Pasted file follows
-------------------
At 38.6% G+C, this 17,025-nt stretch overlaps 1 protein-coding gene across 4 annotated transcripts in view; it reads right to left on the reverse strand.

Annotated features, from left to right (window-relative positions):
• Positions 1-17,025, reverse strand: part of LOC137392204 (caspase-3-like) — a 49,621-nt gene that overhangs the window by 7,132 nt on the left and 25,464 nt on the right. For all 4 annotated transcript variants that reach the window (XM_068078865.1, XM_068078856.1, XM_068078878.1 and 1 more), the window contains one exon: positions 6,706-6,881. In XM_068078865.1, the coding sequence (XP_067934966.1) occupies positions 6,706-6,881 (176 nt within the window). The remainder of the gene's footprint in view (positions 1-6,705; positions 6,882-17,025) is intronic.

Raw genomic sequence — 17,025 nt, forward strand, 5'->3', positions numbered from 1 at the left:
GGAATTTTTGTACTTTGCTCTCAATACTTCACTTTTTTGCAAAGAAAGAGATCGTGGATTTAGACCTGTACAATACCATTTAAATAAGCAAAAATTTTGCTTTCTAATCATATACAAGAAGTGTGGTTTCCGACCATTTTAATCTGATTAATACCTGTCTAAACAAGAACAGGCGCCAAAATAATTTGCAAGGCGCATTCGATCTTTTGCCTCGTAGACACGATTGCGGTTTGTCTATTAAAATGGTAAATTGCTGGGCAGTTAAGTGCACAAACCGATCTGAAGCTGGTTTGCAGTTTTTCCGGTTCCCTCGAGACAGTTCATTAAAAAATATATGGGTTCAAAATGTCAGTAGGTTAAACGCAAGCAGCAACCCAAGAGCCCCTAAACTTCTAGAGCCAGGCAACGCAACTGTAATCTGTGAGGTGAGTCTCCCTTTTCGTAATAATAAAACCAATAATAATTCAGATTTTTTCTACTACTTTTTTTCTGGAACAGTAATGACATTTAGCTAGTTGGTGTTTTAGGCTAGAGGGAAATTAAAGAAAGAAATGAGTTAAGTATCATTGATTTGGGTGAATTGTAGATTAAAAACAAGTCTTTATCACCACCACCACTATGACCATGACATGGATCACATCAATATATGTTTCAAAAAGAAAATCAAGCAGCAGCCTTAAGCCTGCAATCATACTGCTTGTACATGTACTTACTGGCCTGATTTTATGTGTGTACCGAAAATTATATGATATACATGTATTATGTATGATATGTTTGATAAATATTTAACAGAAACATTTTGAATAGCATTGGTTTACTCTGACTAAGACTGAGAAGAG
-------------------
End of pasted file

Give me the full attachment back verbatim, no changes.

At 38.6% G+C, this 17,025-nt stretch overlaps 1 protein-coding gene across 4 annotated transcripts in view; it reads right to left on the reverse strand.

Annotated features, from left to right (window-relative positions):
• Positions 1-17,025, reverse strand: part of LOC137392204 (caspase-3-like) — a 49,621-nt gene that overhangs the window by 7,132 nt on the left and 25,464 nt on the right. For all 4 annotated transcript variants that reach the window (XM_068078865.1, XM_068078856.1, XM_068078878.1 and 1 more), the window contains one exon: positions 6,706-6,881. In XM_068078865.1, the coding sequence (XP_067934966.1) occupies positions 6,706-6,881 (176 nt within the window). The remainder of the gene's footprint in view (positions 1-6,705; positions 6,882-17,025) is intronic.

Raw genomic sequence — 17,025 nt, forward strand, 5'->3', positions numbered from 1 at the left:
GGAATTTTTGTACTTTGCTCTCAATACTTCACTTTTTTGCAAAGAAAGAGATCGTGGATTTAGACCTGTACAATACCATTTAAATAAGCAAAAATTTTGCTTTCTAATCATATACAAGAAGTGTGGTTTCCGACCATTTTAATCTGATTAATACCTGTCTAAACAAGAACAGGCGCCAAAATAATTTGCAAGGCGCATTCGATCTTTTGCCTCGTAGACACGATTGCGGTTTGTCTATTAAAATGGTAAATTGCTGGGCAGTTAAGTGCACAAACCGATCTGAAGCTGGTTTGCAGTTTTTCCGGTTCCCTCGAGACAGTTCATTAAAAAATATATGGGTTCAAAATGTCAGTAGGTTAAACGCAAGCAGCAACCCAAGAGCCCCTAAACTTCTAGAGCCAGGCAACGCAACTGTAATCTGTGAGGTGAGTCTCCCTTTTCGTAATAATAAAACCAATAATAATTCAGATTTTTTCTACTACTTTTTTTCTGGAACAGTAATGACATTTAGCTAGTTGGTGTTTTAGGCTAGAGGGAAATTAAAGAAAGAAATGAGTTAAGTATCATTGATTTGGGTGAATTGTAGATTAAAAACAAGTCTTTATCACCACCACCACTATGACCATGACATGGATCACATCAATATATGTTTCAAAAAGAAAATCAAGCAGCAGCCTTAAGCCTGCAATCATACTGCTTGTACATGTACTTACTGGCCTGATTTTATGTGTGTACCGAAAATTATATGATATACATGTATTATGTATGATATGTTTGATAAATATTTAACAGAAACATTTTGAATAGCATTGGTTTACTCTGACTAAGACTGAGAAGAG